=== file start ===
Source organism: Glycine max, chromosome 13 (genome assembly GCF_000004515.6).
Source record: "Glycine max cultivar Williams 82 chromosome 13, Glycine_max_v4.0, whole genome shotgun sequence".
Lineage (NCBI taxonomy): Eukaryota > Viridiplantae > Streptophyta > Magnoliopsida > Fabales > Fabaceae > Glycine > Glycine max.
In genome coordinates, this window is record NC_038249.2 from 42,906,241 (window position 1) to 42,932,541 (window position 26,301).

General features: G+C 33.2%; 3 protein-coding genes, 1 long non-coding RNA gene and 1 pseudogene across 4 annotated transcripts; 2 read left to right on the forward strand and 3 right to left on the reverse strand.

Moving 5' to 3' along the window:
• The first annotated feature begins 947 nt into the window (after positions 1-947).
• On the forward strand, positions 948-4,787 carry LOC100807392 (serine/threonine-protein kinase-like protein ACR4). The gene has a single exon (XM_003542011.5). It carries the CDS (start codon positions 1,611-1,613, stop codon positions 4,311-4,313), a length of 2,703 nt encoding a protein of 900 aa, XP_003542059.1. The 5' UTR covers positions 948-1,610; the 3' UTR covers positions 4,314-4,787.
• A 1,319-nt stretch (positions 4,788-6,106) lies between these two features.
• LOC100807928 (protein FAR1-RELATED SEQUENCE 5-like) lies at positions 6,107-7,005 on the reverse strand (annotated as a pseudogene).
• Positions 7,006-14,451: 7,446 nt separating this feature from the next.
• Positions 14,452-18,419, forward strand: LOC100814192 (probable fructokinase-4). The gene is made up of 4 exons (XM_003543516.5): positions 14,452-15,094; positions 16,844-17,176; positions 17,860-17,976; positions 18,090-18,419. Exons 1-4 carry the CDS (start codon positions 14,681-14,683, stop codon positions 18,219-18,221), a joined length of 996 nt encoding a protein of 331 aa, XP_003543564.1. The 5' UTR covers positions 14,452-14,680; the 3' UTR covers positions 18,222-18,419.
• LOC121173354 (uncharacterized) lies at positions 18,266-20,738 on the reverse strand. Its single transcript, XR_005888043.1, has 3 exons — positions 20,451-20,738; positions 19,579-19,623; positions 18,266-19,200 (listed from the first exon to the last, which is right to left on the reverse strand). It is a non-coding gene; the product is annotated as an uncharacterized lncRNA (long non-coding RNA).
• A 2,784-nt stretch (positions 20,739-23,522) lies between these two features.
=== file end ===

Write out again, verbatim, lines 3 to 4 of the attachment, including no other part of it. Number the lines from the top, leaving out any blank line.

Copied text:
Lineage (NCBI taxonomy): Eukaryota > Viridiplantae > Streptophyta > Magnoliopsida > Fabales > Fabaceae > Glycine > Glycine max.
In genome coordinates, this window is record NC_038249.2 from 42,906,241 (window position 1) to 42,932,541 (window position 26,301).